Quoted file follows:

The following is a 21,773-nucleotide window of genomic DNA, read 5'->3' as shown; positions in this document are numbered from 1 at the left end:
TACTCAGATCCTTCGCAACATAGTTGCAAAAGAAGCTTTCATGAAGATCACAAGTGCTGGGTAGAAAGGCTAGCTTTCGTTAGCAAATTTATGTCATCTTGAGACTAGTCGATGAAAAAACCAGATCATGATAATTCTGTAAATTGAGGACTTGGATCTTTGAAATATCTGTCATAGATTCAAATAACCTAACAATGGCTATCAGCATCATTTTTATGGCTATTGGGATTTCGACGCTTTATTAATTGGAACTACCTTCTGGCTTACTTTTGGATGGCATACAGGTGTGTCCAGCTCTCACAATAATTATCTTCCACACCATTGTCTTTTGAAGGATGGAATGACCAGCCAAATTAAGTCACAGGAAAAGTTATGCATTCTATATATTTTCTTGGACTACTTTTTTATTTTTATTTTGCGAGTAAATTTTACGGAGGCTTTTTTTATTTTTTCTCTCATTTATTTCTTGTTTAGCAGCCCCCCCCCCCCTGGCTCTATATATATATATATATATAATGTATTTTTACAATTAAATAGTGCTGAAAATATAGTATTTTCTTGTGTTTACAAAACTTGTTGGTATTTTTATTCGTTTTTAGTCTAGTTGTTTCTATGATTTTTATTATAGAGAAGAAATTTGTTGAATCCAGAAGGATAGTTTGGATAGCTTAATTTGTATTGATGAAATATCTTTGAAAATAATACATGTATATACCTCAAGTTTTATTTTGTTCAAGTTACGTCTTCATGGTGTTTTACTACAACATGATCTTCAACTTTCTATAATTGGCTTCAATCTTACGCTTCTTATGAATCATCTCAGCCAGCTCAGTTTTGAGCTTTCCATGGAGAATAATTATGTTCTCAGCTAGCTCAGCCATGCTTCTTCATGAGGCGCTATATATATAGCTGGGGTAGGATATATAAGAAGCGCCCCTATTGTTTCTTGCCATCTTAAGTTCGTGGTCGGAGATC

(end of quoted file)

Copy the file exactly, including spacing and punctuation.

The following is a 21,773-nucleotide window of genomic DNA, read 5'->3' as shown; positions in this document are numbered from 1 at the left end:
TACTCAGATCCTTCGCAACATAGTTGCAAAAGAAGCTTTCATGAAGATCACAAGTGCTGGGTAGAAAGGCTAGCTTTCGTTAGCAAATTTATGTCATCTTGAGACTAGTCGATGAAAAAACCAGATCATGATAATTCTGTAAATTGAGGACTTGGATCTTTGAAATATCTGTCATAGATTCAAATAACCTAACAATGGCTATCAGCATCATTTTTATGGCTATTGGGATTTCGACGCTTTATTAATTGGAACTACCTTCTGGCTTACTTTTGGATGGCATACAGGTGTGTCCAGCTCTCACAATAATTATCTTCCACACCATTGTCTTTTGAAGGATGGAATGACCAGCCAAATTAAGTCACAGGAAAAGTTATGCATTCTATATATTTTCTTGGACTACTTTTTTATTTTTATTTTGCGAGTAAATTTTACGGAGGCTTTTTTTATTTTTTCTCTCATTTATTTCTTGTTTAGCAGCCCCCCCCCCCCTGGCTCTATATATATATATATATATAATGTATTTTTACAATTAAATAGTGCTGAAAATATAGTATTTTCTTGTGTTTACAAAACTTGTTGGTATTTTTATTCGTTTTTAGTCTAGTTGTTTCTATGATTTTTATTATAGAGAAGAAATTTGTTGAATCCAGAAGGATAGTTTGGATAGCTTAATTTGTATTGATGAAATATCTTTGAAAATAATACATGTATATACCTCAAGTTTTATTTTGTTCAAGTTACGTCTTCATGGTGTTTTACTACAACATGATCTTCAACTTTCTATAATTGGCTTCAATCTTACGCTTCTTATGAATCATCTCAGCCAGCTCAGTTTTGAGCTTTCCATGGAGAATAATTATGTTCTCAGCTAGCTCAGCCATGCTTCTTCATGAGGCGCTATATATATAGCTGGGGTAGGATATATAAGAAGCGCCCCTATTGTTTCTTGCCATCTTAAGTTCGTGGTCGGAGATC